United States District Court, D. Hawaii
IN RE CUZCO DEVELOPMENT U.S.A., LLC, Reorganized Debtor.
JCCJO HAWAII, LLC, Defendant. CUZCO DEVELOPMENT U.S.A., LLC, Plaintiff,
ORDER DENYING JOINT MOTION TO VACATE ORDER AND
JUDGMENT (ECF NO. 25)
Michael Seabright Chief United States District Judge
3, 2017, this court reversed an order of the Bankruptcy Court
in an adversary proceeding involving the avoidance of a lease
between Cuzco Development U.S.A., LLC (“Cuzco”)
and JCCHO Hawaii, LLC (the “May 3 Order”). ECF
No. 14; In re Cuzco Dev. U.S.A., LLC, 2017 WL
3000024 (D. Haw. May 3, 2017).
appealed this court's May 3 Order to the Ninth Circuit.
With the assistance of the Ninth Circuit mediator, the
parties settled. And as part of that settlement, the parties
dismissed the appeal and agreed jointly to request this court
to vacate the May 3 Order and subsequent judgment. Joint
Motion to Vacate Order and Judgment (“Joint
Motion”) at 3, ECF No. 25. That Joint Motion is now
before the court.
reasons set forth below, the motion is DENIED.
Joint Motion appears to make two arguments. First, it claims
that the settlement requires the parties to seek vacatur as
part of the negotiated resolution of the case. Joint Motion
at 3. Second, it states that the issue addressed in the May 3
Order - the avoidance of a lease - “will not be
re-litigated by anyone else.” Id. at 6. After
balancing the equities involved, the court finds that the
parties have failed to provide a sufficient basis to vacate
the May 3 Order.
first justification, that the parties seek a vacatur based on
their settlement, was rejected by the Supreme Court's
holding in U.S. Bancorp Mortgage Co. v. Bonner Mall
Partnership, 513 U.S. 18 (1994). The Court first drew a
clear distinction between a party unable to seek appellate
review based on “mootness by happenstance” and
mootness by settlement:
A party who seeks review of the merits of an adverse ruling,
but is frustrated by the vagaries of circumstance, ought not
in fairness be forced to acquiesce in the judgment. The same
is true when mootness results from unilateral action of the
party who prevailed below. Where mootness results from
settlement, however, the losing party has voluntarily
forfeited his legal remedy by the ordinary processes of
appeal or certiorari, thereby surrendering his claim to the
equitable remedy of vacatur. The judgment is not
unreviewable, but simply unreviewed by his own choice.
Id. at 25 (internal footnote and citations omitted).
In reaching its decision, the Court specifically considered
and largely rejected the policy argument that a vacatur
A final policy justification urged by petitioner is the
facilitation of settlement, with the resulting economies for
the federal courts. But while the availability of vacatur may
facilitate settlement after the judgment under review has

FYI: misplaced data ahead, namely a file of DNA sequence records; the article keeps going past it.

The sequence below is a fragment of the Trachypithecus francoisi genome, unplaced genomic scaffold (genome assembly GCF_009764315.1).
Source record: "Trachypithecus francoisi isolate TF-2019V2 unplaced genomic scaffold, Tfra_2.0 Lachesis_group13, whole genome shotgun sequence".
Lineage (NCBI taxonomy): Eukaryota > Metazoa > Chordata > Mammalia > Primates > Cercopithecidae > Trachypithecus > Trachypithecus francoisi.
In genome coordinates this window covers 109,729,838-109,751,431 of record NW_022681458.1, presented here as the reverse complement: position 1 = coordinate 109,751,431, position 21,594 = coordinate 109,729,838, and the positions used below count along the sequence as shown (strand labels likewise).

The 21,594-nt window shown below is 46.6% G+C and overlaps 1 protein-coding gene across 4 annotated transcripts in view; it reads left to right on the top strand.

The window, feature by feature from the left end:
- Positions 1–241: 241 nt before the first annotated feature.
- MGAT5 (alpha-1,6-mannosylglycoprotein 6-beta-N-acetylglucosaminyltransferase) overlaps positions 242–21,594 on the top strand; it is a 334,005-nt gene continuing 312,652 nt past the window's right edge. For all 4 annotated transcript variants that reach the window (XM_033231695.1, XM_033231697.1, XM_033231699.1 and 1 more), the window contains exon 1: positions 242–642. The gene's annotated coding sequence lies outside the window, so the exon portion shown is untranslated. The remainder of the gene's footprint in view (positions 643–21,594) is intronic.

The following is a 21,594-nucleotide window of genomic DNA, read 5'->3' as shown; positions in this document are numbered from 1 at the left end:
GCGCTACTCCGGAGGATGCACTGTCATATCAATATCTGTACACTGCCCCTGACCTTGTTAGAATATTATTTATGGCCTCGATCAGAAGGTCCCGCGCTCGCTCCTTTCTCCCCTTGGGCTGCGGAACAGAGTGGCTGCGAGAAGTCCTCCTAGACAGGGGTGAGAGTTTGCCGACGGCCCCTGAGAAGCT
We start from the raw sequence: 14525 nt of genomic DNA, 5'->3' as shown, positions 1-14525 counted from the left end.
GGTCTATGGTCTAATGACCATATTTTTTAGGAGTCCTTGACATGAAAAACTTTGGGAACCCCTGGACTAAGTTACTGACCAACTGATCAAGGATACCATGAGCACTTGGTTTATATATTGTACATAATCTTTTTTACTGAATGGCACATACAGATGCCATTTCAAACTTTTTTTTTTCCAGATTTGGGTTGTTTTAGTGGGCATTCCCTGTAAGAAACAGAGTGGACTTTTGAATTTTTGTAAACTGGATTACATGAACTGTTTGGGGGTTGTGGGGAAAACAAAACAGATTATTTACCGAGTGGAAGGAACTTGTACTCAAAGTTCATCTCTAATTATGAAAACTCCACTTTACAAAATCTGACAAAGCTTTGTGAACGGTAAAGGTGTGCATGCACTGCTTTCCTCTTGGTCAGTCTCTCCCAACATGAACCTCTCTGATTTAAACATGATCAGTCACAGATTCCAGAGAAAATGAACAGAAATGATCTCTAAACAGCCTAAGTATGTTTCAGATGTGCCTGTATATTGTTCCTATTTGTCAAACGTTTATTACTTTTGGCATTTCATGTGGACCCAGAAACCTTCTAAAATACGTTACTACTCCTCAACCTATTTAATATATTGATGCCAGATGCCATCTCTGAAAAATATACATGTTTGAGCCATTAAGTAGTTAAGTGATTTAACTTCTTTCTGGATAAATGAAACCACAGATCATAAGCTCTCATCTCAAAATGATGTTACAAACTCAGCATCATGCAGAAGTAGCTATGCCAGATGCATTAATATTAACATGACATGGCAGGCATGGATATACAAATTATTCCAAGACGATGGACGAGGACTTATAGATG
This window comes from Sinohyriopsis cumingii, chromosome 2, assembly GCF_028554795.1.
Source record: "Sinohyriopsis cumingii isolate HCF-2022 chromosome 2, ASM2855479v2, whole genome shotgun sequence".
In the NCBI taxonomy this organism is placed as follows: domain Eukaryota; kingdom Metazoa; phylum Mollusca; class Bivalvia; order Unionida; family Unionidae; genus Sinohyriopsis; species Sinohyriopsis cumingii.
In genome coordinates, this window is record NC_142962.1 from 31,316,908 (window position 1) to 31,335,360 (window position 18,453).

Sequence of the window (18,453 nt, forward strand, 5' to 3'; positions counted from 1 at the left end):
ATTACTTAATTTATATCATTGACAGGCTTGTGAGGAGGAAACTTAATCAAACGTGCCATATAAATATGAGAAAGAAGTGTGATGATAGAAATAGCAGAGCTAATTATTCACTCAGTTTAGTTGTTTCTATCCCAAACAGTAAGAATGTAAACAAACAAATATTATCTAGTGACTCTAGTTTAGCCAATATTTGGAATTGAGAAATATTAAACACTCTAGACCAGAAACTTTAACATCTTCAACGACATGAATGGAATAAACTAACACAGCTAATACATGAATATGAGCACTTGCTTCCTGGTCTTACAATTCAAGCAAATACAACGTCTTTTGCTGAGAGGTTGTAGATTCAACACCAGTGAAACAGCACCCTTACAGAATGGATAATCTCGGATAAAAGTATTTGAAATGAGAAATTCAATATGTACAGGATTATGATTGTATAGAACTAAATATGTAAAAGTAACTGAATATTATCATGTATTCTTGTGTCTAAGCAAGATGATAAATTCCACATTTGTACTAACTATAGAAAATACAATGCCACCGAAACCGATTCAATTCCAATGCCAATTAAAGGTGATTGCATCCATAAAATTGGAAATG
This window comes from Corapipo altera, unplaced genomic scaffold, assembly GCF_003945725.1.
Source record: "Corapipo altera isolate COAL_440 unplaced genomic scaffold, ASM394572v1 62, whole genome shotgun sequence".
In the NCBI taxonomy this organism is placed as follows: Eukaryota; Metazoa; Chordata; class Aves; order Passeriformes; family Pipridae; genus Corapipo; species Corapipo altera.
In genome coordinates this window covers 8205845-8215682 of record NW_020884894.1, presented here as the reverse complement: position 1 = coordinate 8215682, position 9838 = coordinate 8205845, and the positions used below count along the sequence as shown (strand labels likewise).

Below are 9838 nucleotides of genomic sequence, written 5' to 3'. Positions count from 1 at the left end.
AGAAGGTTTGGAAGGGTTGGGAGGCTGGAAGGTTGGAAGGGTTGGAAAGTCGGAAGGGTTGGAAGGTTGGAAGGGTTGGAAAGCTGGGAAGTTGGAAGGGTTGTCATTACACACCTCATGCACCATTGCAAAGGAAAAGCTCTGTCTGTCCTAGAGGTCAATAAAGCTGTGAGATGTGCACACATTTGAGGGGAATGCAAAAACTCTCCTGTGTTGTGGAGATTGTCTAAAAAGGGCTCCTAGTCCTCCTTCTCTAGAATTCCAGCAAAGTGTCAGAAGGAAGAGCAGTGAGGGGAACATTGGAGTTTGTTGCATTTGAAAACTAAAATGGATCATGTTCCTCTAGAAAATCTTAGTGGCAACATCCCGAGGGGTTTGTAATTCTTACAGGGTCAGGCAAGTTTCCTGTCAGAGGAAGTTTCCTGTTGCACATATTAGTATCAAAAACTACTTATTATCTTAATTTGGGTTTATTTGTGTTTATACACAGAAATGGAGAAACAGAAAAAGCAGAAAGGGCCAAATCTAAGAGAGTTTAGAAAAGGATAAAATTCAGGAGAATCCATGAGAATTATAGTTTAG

been rendered and certiorari granted (or appeal filed), it
may deter settlement at an earlier stage.
Some litigants, at least, may think it worthwhile to
roll the dice rather than settle in the district court, or in
the court of appeals, if, but only if, an unfavorable outcome
can be washed away by a settlement-related vacatur. And the
judicial economies achieved by settlement at the
district-court level are ordinarily much more extensive than
those achieved by settlement on appeal. We find it quite
impossible to assess the effect of our holding, either way,
upon the frequency or systemic value of settlement.
Id. at 27-28 (emphasis in original). In fact, the
Court concluded that the exceptional circumstances that may
call for vacatur at the appellate level “do not include
the mere fact that the settlement agreement provides for
vacatur. . . .” Id. at 29.
court recognizes, however, that in the Ninth Circuit
Bonner Mall applies only to motions to vacate before
appellate courts - that is, a different rule applies to a
Rule 60(b) motion to vacate before a district court.
American Games, Inc. v. Trade Products, Inc., 142
F.3d 1164 (9th Cir. 1998), held that district courts should
continue to employ the pre-Bonner Mall test
articulated in Ringsby Truck Lines, Inc. v. Western
Conference of Teamsters, 686 F.2d 720, 722 (9th Cir.
1992). This test requires a district court to balance
equities, including “the consequences and attendant
hardships of dismissal or refusal to dismiss, ” the
“competing values of finality of judgment and right to
relitigation of unreviewed disputes, ” the
“motives of the party whose voluntary action mooted the
case, ” and the public policy against allowing a losing
party to “buy an eraser for the public record.”
American Games, 142 F.3d at 1168, 1170.
applying this test, “the distinction between mootness
caused by happenstance versus that caused by voluntary legal
action taken by the party seeking vacatur remains as the
pivotal threshold question in determining the propriety of
vacatur by the district court.” Visto Corp. v.
Sproqit Techs., Inc. 2006 WL 3741946, at *5 (N.D. Cal.
Dec. 19, 2006). The Ninth Circuit has recognized this
principle, stating that “a district court is not
required to vacate a judgment pursuant to settlement because,
otherwise, any litigant dissatisfied with a trial court's